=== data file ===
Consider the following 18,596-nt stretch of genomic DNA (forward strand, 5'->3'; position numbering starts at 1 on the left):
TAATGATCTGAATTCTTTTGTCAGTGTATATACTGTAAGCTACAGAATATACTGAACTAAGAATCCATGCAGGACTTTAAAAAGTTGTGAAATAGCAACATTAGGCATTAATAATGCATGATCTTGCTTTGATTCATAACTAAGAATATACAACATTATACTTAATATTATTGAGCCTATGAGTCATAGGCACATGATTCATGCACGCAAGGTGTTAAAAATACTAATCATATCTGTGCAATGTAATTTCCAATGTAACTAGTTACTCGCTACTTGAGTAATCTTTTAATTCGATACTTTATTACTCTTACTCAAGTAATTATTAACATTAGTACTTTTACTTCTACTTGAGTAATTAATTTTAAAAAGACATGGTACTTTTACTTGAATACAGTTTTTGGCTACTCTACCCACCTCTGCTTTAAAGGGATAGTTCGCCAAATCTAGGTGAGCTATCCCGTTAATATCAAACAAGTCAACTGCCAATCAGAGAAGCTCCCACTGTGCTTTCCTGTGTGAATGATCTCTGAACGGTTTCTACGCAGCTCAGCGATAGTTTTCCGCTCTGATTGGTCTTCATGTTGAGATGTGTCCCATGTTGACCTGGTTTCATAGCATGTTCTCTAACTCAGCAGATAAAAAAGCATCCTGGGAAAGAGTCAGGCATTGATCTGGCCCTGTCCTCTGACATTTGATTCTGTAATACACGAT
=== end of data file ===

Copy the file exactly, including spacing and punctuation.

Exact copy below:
Consider the following 18,596-nt stretch of genomic DNA (forward strand, 5'->3'; position numbering starts at 1 on the left):
TAATGATCTGAATTCTTTTGTCAGTGTATATACTGTAAGCTACAGAATATACTGAACTAAGAATCCATGCAGGACTTTAAAAAGTTGTGAAATAGCAACATTAGGCATTAATAATGCATGATCTTGCTTTGATTCATAACTAAGAATATACAACATTATACTTAATATTATTGAGCCTATGAGTCATAGGCACATGATTCATGCACGCAAGGTGTTAAAAATACTAATCATATCTGTGCAATGTAATTTCCAATGTAACTAGTTACTCGCTACTTGAGTAATCTTTTAATTCGATACTTTATTACTCTTACTCAAGTAATTATTAACATTAGTACTTTTACTTCTACTTGAGTAATTAATTTTAAAAAGACATGGTACTTTTACTTGAATACAGTTTTTGGCTACTCTACCCACCTCTGCTTTAAAGGGATAGTTCGCCAAATCTAGGTGAGCTATCCCGTTAATATCAAACAAGTCAACTGCCAATCAGAGAAGCTCCCACTGTGCTTTCCTGTGTGAATGATCTCTGAACGGTTTCTACGCAGCTCAGCGATAGTTTTCCGCTCTGATTGGTCTTCATGTTGAGATGTGTCCCATGTTGACCTGGTTTCATAGCATGTTCTCTAACTCAGCAGATAAAAAAGCATCCTGGGAAAGAGTCAGGCATTGATCTGGCCCTGTCCTCTGACATTTGATTCTGTAATACACGAT